Site update

Since I have been really terrible at updating the blog (but pretty good at keeping up with the facebook blog posts) I've added the widget below so that facebook cross posts to the blog.

You shouldn't need to join facebook but can just click on the links in the widget to access the articles. If you have any problems or comments please mail me at arandjel 'AT'

Friday, April 27, 2007

Gorillas' Hidden History Revealed

A Science article about Olaf Thalmann & Linda Vigilant's work on gorilla population genetics presented at the 2007 AAPAs.

Tuesday, April 24, 2007

Very Important Scientist of the Month - Kevin Langergraber

Original Paper in PNAS can be found here


Chimp cooperation goes beyond family

Nepotism is known to be important in chimpanzee society, but male chimps' ability to cooperate extends beyond family connections, new research reveals.

This extra level of sophistication is yet another way in which the social behaviour of chimps parallels that of humans.

Kevin Langergraber, an anthropologist at the University of Michigan in Ann Arbor, US, and colleagues recorded alliances, meat-sharing and other cooperative behaviour among 41 male chimps in Kibale National Park, Uganda.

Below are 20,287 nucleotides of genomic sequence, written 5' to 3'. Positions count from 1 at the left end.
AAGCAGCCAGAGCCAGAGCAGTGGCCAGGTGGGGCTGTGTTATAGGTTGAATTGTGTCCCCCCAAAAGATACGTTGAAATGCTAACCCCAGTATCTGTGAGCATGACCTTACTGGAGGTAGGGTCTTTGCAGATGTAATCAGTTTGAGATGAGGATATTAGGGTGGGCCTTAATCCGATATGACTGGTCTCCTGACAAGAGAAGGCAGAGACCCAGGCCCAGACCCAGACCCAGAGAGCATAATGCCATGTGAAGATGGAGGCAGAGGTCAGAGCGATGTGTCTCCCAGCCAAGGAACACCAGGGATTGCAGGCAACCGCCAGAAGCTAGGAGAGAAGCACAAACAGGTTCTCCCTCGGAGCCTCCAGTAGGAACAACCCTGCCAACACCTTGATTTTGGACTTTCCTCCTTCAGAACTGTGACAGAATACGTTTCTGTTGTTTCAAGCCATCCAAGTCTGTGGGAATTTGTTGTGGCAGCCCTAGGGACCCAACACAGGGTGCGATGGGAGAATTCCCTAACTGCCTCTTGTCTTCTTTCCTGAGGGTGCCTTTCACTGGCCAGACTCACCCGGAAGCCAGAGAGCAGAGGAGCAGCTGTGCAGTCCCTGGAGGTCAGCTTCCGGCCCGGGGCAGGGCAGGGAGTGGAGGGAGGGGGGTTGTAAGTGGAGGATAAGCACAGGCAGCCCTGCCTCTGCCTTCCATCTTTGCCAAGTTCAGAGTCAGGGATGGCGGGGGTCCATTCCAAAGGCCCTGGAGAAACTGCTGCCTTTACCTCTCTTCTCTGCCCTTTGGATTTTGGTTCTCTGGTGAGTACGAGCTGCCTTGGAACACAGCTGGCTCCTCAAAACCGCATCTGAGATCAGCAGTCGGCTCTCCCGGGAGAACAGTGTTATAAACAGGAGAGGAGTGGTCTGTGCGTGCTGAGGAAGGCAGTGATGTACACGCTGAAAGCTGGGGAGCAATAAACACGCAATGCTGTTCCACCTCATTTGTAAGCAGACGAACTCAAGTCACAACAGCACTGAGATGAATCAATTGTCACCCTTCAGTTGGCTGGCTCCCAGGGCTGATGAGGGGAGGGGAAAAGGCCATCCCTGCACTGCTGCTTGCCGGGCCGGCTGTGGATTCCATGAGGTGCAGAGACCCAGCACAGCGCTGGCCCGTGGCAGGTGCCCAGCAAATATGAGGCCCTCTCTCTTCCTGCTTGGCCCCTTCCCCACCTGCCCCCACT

The team also genotyped each animal to measure how closely they were related. Over a period of seven years, and over 5000 hours of observations, they observed 753 aggressive coalitions - where they cooperated to fight enemies – and 421 instances of meat sharing.
Selfish reasons

Chimps who shared a mother were far more likely to cooperate with each other. In contrast, there was no evidence that the same applied to chimps with a shared father. This is probably because fathers do not stay with their offspring, so a chimp has no easy way to recognise his paternal brothers.

However, since maternal brothers were rare in this population, most of the cooperating pairs were unrelated or only distantly related.

Extensive cooperation among non-relatives suggests that chimps do it for selfish reasons, with the expectation that favours will be reciprocated, says Langergraber. Human societies use cooperation with similar motives – another behaviour shared with our primate cousins.

Journal reference: Proceedings of the National Academy of Sciences (DOI: 10.1073/pnas.0611449104)

More pop science articles about Kevin's work:
* National geographic's report
* The Why Files article
* New Scientist article in Italian
* Russian article

Monday, April 16, 2007

Gaps in the Mind

Gaps in the Mind pdf version from

I am reading a really great book called A Devil's Chaplain by Richard Dawkins. The above links to one of its chapters titled "Gaps in the Mind' and I think its a great read about great apes and their relationships to us. I don't agree with everything Dawkins has to say in the book, but its all very thought provoking and well argued.

(in case that doesnt work the work can also be found here:
Gaps in the Mind html version from World Of Dawkins)